Despite your best efforts, a rogue supervisor occasionally slips through. He may harbor discriminatory attitudes that can color his termination and disciplinary decisions. And you may end up responsible if you blindly go along with those decisions.
But you can cut that chain by doing a little independent digging into what really happened. Then document your efforts to get both sides of the story.
Recent case: Peter Brown claimed that his direct supervisor illegally discriminated when he recommended Brown be terminated. But the employer had another supervisor review the termination request and gave Brown a chance to tell his side of the story. Ultimately he was fired.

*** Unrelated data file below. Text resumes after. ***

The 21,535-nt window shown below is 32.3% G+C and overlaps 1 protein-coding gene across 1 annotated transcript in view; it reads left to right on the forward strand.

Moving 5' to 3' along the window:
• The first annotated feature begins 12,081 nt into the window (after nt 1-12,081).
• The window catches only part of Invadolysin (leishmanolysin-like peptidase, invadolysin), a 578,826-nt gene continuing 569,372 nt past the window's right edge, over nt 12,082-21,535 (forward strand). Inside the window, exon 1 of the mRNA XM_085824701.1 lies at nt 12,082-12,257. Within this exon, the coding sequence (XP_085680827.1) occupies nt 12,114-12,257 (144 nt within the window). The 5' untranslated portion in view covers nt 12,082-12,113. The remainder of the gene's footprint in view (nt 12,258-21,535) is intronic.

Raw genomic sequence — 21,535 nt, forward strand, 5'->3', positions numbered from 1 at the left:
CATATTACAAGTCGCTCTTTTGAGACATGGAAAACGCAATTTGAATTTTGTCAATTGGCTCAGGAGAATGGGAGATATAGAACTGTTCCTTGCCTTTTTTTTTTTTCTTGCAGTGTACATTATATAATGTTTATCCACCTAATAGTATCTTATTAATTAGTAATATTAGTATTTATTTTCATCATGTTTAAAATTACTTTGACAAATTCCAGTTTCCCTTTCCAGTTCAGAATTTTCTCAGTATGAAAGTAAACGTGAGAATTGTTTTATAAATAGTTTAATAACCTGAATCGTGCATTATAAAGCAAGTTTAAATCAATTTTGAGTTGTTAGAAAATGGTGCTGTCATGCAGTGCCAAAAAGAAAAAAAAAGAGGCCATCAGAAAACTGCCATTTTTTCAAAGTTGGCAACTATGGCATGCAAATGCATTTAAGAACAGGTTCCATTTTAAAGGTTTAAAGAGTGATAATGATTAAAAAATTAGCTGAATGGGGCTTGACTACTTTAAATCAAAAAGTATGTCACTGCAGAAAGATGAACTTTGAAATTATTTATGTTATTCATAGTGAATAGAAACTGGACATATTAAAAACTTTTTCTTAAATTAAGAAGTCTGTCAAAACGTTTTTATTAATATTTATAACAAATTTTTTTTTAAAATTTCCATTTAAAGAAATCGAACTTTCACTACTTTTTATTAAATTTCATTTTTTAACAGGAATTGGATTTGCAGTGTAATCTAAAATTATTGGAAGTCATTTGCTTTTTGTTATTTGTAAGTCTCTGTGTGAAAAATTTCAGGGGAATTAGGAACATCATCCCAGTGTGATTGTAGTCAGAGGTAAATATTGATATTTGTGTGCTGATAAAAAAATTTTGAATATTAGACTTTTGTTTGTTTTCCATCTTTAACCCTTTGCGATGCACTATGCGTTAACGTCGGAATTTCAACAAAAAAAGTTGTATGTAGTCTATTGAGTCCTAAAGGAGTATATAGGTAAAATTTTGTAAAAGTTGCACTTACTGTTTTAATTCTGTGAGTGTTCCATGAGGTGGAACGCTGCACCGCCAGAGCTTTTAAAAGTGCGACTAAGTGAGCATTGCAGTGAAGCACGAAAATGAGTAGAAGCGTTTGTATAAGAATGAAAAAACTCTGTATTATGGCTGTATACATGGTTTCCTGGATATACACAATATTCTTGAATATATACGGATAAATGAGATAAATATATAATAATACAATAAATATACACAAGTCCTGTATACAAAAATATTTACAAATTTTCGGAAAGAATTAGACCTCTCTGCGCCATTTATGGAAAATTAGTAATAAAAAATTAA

The 11th Circuit Court of Appeals concluded that by independently investigating, the employer wouldn’t be held liable for the supervisor’s “hidden discriminatory motives.” (Brown v. Napolitano, No. 09-14048, 11th Cir., 2010)